Practical Theory - The Origin
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Monday, January 18, 2016

Never Go Back by Lee Child


Never Go Back by Lee Child continues the quest to find the woman behind the voice, Susan Turner, Major in charge of his old unit in Virginia. From last book to this one, we are entertained with a quick recap of his journey, which is fun and fanciful in that he gets around by hitchhiking. Hitchhiking? Not happening anymore, which is too bad. The extinction of the hitchhiker tells us so much about us. I remember getting around the east coast when I was 17 until I joined the Army and even hitchhiked in Nam. Hitchhiking was a social networking kind of exercise. Now we have Uber.
Oh yay, Jack. He is on the stairs up to his old office to finally meet the voice in his old office. It’s like a dream. Upon entering he sees an old male Light Bird. After shock, the dream goes nightmare. He is suddenly unretired and back in the Army and under this guy’s command. Where is Susan Turner, the voice?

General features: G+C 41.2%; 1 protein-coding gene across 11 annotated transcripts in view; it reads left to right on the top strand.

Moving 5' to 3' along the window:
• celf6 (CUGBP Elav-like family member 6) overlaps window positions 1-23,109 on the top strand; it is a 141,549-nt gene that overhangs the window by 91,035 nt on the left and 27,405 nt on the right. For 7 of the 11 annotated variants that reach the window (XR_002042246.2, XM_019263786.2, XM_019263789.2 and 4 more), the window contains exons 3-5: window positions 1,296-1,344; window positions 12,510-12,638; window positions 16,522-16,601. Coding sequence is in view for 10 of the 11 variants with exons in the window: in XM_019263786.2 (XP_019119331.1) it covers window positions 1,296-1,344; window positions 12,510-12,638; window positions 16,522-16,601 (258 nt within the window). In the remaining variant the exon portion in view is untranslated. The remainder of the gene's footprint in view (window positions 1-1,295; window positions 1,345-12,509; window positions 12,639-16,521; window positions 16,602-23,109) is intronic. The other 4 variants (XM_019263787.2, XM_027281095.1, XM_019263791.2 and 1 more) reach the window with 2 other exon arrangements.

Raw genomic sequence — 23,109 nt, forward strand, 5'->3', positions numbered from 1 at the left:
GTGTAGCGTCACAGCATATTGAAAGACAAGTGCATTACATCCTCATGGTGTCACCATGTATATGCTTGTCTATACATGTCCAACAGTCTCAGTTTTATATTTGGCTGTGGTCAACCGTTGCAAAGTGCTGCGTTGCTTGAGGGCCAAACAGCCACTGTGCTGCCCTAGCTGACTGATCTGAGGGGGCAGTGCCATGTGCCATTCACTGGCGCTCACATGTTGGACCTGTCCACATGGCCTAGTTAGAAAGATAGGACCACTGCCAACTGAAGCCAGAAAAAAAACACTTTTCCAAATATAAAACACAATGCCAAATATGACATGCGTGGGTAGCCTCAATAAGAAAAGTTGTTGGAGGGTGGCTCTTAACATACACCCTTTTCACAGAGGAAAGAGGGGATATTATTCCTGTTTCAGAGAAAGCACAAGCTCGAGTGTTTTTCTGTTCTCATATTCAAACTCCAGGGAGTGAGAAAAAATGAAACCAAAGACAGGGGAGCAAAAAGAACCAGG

Get your retaliation in first. Now that’s a mantra to live by.
Even when Jack is in jail, he is in control. He finds Turner and they bust out in remarkable style. It was all worth it, to Jack to have found Turner and something else living in LA. He finds his ATM, a burning meth lab, lots of money and a car, a red Corvette. Turner drives. Now they have to solve the problem they both are in.
Bogus charges of course to set something else up, but what and why? The most troubling of all is that Jack may have a fifteen-year-old daughter out there and he just learns about this. Is the girl bait? If so bad move, very bad move. It doesn’t matter if she is or isn’t his daughter, little girls should never be used as bait, especially when it involves Jack Reacher. Those false charges against him might become real in this case if he finds, if? Haha, he’ll find them and then watch out. Oh and what they did to Turner. Get your retaliation in first.
Another crime based on the use of drugs. This time pure opium from the source and used in a cultured society using Shakespeare and Wordsworth and De Quincey to set the stage for a proper gentleman’s exit.
On the road again alone.

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